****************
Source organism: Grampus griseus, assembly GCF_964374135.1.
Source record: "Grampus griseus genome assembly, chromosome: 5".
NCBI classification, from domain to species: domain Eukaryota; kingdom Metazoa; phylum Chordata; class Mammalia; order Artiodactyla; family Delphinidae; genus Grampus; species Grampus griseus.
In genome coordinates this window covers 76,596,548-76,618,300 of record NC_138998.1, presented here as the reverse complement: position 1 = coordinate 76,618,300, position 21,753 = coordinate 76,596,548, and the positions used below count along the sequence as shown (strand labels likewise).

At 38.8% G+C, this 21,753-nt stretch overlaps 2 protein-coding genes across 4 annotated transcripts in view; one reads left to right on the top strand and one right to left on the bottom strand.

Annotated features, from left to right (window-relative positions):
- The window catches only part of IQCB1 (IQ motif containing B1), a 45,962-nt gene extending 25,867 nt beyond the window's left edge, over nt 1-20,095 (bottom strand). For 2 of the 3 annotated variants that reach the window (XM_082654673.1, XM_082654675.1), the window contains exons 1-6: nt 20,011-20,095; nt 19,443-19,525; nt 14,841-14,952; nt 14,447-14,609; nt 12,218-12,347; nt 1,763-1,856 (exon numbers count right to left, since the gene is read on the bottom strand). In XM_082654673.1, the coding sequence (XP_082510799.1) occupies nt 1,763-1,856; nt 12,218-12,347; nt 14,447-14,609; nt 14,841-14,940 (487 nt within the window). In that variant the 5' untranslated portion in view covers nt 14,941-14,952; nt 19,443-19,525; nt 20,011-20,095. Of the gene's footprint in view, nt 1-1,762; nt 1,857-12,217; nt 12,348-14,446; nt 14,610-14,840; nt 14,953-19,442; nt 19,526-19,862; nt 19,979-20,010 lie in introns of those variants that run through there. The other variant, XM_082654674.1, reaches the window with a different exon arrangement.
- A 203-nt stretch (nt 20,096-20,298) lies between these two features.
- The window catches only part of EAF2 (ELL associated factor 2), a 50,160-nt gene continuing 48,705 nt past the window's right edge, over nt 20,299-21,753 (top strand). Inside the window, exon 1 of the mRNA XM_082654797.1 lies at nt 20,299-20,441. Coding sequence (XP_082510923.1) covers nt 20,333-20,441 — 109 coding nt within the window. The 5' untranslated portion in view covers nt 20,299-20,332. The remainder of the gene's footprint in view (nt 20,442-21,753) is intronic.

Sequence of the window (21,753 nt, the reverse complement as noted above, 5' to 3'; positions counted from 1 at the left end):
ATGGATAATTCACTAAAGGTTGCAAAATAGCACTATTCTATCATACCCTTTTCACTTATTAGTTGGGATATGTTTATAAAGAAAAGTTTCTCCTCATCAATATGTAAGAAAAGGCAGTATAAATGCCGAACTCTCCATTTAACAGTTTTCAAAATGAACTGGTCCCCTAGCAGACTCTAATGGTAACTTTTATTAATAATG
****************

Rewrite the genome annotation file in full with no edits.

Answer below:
Source organism: Grampus griseus, assembly GCF_964374135.1.
Source record: "Grampus griseus genome assembly, chromosome: 5".
NCBI classification, from domain to species: domain Eukaryota; kingdom Metazoa; phylum Chordata; class Mammalia; order Artiodactyla; family Delphinidae; genus Grampus; species Grampus griseus.
In genome coordinates this window covers 76,596,548-76,618,300 of record NC_138998.1, presented here as the reverse complement: position 1 = coordinate 76,618,300, position 21,753 = coordinate 76,596,548, and the positions used below count along the sequence as shown (strand labels likewise).

At 38.8% G+C, this 21,753-nt stretch overlaps 2 protein-coding genes across 4 annotated transcripts in view; one reads left to right on the top strand and one right to left on the bottom strand.

Annotated features, from left to right (window-relative positions):
- The window catches only part of IQCB1 (IQ motif containing B1), a 45,962-nt gene extending 25,867 nt beyond the window's left edge, over nt 1-20,095 (bottom strand). For 2 of the 3 annotated variants that reach the window (XM_082654673.1, XM_082654675.1), the window contains exons 1-6: nt 20,011-20,095; nt 19,443-19,525; nt 14,841-14,952; nt 14,447-14,609; nt 12,218-12,347; nt 1,763-1,856 (exon numbers count right to left, since the gene is read on the bottom strand). In XM_082654673.1, the coding sequence (XP_082510799.1) occupies nt 1,763-1,856; nt 12,218-12,347; nt 14,447-14,609; nt 14,841-14,940 (487 nt within the window). In that variant the 5' untranslated portion in view covers nt 14,941-14,952; nt 19,443-19,525; nt 20,011-20,095. Of the gene's footprint in view, nt 1-1,762; nt 1,857-12,217; nt 12,348-14,446; nt 14,610-14,840; nt 14,953-19,442; nt 19,526-19,862; nt 19,979-20,010 lie in introns of those variants that run through there. The other variant, XM_082654674.1, reaches the window with a different exon arrangement.
- A 203-nt stretch (nt 20,096-20,298) lies between these two features.
- The window catches only part of EAF2 (ELL associated factor 2), a 50,160-nt gene continuing 48,705 nt past the window's right edge, over nt 20,299-21,753 (top strand). Inside the window, exon 1 of the mRNA XM_082654797.1 lies at nt 20,299-20,441. Coding sequence (XP_082510923.1) covers nt 20,333-20,441 — 109 coding nt within the window. The 5' untranslated portion in view covers nt 20,299-20,332. The remainder of the gene's footprint in view (nt 20,442-21,753) is intronic.

Sequence of the window (21,753 nt, the reverse complement as noted above, 5' to 3'; positions counted from 1 at the left end):
ATGGATAATTCACTAAAGGTTGCAAAATAGCACTATTCTATCATACCCTTTTCACTTATTAGTTGGGATATGTTTATAAAGAAAAGTTTCTCCTCATCAATATGTAAGAAAAGGCAGTATAAATGCCGAACTCTCCATTTAACAGTTTTCAAAATGAACTGGTCCCCTAGCAGACTCTAATGGTAACTTTTATTAATAATG